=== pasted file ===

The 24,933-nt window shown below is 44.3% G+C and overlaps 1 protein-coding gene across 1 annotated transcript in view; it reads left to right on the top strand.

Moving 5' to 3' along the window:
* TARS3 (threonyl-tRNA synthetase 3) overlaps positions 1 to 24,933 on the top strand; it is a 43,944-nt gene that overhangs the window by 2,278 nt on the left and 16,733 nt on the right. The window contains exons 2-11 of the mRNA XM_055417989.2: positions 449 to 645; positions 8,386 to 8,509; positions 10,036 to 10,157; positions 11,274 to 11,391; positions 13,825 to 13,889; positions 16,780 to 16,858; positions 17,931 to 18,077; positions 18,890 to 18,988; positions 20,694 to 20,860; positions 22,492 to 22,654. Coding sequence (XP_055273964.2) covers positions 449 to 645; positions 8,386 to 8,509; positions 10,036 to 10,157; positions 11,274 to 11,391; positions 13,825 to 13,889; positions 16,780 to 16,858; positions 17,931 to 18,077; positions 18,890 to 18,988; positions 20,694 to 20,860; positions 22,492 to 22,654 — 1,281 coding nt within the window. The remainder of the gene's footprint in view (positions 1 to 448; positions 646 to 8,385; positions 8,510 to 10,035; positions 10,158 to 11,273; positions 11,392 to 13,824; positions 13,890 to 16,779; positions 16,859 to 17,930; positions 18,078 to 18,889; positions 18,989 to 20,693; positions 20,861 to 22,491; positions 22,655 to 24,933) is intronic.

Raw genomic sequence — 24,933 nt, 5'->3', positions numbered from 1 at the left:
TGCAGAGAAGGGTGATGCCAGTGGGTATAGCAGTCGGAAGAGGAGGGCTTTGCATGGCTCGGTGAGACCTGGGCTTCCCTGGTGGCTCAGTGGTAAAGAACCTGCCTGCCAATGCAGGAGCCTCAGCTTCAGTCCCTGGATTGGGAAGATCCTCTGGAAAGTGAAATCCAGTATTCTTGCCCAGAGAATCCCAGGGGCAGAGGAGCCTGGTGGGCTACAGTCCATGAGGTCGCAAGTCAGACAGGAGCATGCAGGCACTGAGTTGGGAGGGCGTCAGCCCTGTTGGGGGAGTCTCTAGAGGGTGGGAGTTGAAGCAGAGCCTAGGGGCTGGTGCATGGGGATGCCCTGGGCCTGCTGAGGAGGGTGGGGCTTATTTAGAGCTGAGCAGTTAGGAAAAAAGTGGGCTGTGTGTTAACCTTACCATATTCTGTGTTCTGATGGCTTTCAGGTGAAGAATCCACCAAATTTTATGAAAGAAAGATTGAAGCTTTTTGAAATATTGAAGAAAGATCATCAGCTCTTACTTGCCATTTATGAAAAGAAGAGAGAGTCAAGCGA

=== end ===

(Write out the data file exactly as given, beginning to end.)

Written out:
The 24,933-nt window shown below is 44.3% G+C and overlaps 1 protein-coding gene across 1 annotated transcript in view; it reads left to right on the top strand.

Moving 5' to 3' along the window:
* TARS3 (threonyl-tRNA synthetase 3) overlaps positions 1 to 24,933 on the top strand; it is a 43,944-nt gene that overhangs the window by 2,278 nt on the left and 16,733 nt on the right. The window contains exons 2-11 of the mRNA XM_055417989.2: positions 449 to 645; positions 8,386 to 8,509; positions 10,036 to 10,157; positions 11,274 to 11,391; positions 13,825 to 13,889; positions 16,780 to 16,858; positions 17,931 to 18,077; positions 18,890 to 18,988; positions 20,694 to 20,860; positions 22,492 to 22,654. Coding sequence (XP_055273964.2) covers positions 449 to 645; positions 8,386 to 8,509; positions 10,036 to 10,157; positions 11,274 to 11,391; positions 13,825 to 13,889; positions 16,780 to 16,858; positions 17,931 to 18,077; positions 18,890 to 18,988; positions 20,694 to 20,860; positions 22,492 to 22,654 — 1,281 coding nt within the window. The remainder of the gene's footprint in view (positions 1 to 448; positions 646 to 8,385; positions 8,510 to 10,035; positions 10,158 to 11,273; positions 11,392 to 13,824; positions 13,890 to 16,779; positions 16,859 to 17,930; positions 18,078 to 18,889; positions 18,989 to 20,693; positions 20,861 to 22,491; positions 22,655 to 24,933) is intronic.

Raw genomic sequence — 24,933 nt, 5'->3', positions numbered from 1 at the left:
TGCAGAGAAGGGTGATGCCAGTGGGTATAGCAGTCGGAAGAGGAGGGCTTTGCATGGCTCGGTGAGACCTGGGCTTCCCTGGTGGCTCAGTGGTAAAGAACCTGCCTGCCAATGCAGGAGCCTCAGCTTCAGTCCCTGGATTGGGAAGATCCTCTGGAAAGTGAAATCCAGTATTCTTGCCCAGAGAATCCCAGGGGCAGAGGAGCCTGGTGGGCTACAGTCCATGAGGTCGCAAGTCAGACAGGAGCATGCAGGCACTGAGTTGGGAGGGCGTCAGCCCTGTTGGGGGAGTCTCTAGAGGGTGGGAGTTGAAGCAGAGCCTAGGGGCTGGTGCATGGGGATGCCCTGGGCCTGCTGAGGAGGGTGGGGCTTATTTAGAGCTGAGCAGTTAGGAAAAAAGTGGGCTGTGTGTTAACCTTACCATATTCTGTGTTCTGATGGCTTTCAGGTGAAGAATCCACCAAATTTTATGAAAGAAAGATTGAAGCTTTTTGAAATATTGAAGAAAGATCATCAGCTCTTACTTGCCATTTATGAAAAGAAGAGAGAGTCAAGCGA